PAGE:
They possess very large ears lined with white hairs, red-gold to tawny brown fur, blackish eyes and long dark legs. The hair turns darker during winter. There are also white marks on the hips and around the eyes. The legs are black below the tarsal as is the muzzle.
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Weaning: About 5 months. Sexual Maturity: At 1 year. Immediately after parturition the female comes back into heat, and hence may be pregnant throughout her breeding years.
Fawns may associate with their mother for over a year after birth. Ecology and Behavior Remaining hidden during the day, marsh deer emege at dusk to graze in flooded clearings, retiring again in the early morning.
As its name and habitat preference infer, the marsh deer frequently enters water. Excessive flooding causes these deer to retire to higher ground, where they often come into contact with domestic cattle, which carry several diseases which are fatal to this species. The hindquarters are well developed - an excellent adaptation for jumping the fastest way to move in waist-deep water. Males do not spar for breeding privileges, which renders the antlers as primarily ornamental objects.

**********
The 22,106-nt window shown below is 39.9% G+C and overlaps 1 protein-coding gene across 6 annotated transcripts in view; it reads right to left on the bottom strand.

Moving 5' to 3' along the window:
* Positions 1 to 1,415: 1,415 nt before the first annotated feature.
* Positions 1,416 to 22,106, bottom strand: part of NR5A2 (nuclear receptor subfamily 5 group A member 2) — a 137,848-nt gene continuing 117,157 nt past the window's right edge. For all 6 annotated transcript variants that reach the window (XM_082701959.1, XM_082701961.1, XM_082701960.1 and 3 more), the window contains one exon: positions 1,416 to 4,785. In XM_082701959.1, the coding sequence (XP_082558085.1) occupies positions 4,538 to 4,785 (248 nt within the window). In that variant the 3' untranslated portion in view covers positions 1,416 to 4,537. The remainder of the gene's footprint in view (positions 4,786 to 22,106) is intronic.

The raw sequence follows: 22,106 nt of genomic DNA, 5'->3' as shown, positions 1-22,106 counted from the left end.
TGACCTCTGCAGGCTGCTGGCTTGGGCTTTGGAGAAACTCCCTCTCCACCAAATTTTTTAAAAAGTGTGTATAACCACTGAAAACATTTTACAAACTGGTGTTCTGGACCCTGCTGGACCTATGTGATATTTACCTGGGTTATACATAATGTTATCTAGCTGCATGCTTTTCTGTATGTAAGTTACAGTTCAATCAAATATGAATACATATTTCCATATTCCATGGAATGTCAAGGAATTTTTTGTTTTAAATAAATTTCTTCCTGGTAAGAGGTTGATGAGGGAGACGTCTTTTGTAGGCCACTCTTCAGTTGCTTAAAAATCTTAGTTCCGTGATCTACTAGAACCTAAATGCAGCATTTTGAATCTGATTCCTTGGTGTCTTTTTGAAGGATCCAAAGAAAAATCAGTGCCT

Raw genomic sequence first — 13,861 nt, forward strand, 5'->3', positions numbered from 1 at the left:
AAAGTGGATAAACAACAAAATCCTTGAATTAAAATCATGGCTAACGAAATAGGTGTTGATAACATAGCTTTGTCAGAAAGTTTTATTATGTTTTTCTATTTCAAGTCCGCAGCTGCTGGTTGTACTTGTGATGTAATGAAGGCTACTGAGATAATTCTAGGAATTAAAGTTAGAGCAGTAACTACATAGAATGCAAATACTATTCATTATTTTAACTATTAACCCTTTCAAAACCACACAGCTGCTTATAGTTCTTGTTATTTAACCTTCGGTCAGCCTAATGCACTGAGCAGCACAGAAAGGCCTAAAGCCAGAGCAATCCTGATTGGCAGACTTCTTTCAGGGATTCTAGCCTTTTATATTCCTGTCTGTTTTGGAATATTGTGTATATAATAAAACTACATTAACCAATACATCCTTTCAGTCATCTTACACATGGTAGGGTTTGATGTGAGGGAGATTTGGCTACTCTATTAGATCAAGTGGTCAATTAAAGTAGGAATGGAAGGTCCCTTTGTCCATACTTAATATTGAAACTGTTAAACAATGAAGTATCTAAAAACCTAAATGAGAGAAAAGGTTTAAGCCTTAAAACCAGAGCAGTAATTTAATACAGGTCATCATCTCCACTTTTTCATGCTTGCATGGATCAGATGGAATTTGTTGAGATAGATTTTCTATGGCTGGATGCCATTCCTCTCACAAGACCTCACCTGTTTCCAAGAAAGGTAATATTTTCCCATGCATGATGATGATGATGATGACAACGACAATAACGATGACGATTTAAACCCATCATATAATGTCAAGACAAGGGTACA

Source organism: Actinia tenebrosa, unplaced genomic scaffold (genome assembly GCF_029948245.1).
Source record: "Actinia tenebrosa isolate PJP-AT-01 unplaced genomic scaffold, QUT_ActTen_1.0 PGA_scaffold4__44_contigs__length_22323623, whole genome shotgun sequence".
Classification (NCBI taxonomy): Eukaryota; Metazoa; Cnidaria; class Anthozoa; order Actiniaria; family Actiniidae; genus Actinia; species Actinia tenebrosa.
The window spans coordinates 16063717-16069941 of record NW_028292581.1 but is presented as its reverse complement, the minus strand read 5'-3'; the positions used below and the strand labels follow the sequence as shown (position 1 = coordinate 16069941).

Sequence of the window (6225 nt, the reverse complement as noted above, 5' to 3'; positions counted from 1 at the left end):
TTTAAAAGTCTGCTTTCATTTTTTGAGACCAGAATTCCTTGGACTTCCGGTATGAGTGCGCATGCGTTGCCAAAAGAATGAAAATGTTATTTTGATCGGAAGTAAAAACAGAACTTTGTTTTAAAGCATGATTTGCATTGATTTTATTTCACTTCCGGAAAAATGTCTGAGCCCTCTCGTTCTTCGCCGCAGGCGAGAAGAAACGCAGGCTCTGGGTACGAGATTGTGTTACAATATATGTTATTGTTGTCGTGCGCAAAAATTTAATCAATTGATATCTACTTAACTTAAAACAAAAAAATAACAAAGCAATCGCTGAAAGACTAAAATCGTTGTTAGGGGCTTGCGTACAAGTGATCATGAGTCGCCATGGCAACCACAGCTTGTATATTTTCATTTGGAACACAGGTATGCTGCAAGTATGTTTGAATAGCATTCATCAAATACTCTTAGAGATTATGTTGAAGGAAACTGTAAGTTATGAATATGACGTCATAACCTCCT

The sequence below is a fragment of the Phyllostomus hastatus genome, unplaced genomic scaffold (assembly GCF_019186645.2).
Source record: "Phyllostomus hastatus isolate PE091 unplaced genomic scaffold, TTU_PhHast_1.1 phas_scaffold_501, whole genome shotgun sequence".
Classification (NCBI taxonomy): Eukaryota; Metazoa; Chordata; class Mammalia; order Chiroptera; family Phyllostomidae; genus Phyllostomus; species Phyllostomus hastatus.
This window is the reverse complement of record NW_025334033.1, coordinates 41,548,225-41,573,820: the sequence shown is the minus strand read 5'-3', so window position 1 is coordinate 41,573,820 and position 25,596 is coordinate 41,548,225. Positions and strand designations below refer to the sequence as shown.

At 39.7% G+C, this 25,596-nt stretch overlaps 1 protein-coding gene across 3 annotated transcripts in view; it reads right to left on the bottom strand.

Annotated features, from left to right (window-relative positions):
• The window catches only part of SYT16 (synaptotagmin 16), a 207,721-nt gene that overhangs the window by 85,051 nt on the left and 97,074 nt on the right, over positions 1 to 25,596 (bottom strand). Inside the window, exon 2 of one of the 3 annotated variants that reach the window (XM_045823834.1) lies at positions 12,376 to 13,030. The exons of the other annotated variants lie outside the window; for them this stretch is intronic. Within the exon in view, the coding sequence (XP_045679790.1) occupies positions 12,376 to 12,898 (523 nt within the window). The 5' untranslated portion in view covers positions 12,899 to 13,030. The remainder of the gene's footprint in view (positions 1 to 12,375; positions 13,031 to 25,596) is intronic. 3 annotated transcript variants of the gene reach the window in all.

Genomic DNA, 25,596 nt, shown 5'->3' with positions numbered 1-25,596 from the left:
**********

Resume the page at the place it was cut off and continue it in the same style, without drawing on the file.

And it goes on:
Population densities range from one deer per 3. Family group: Solitary, or in groups of less than 6 animals, generally and adult male, a few females, and their young.
Diet: Grasses, reeds, aquatic plants. Main Predators: Jaguar, anaconda, domestic dogs. Distribution Floodplains and and moist forests in central South America. Range Map.
Weaning: About 5 months. Sexual Maturity: At 1 year. Immediately after parturition the female comes back into heat, and hence may be pregnant throughout her breeding years. Fawns may associate with their mother for over a year after birth.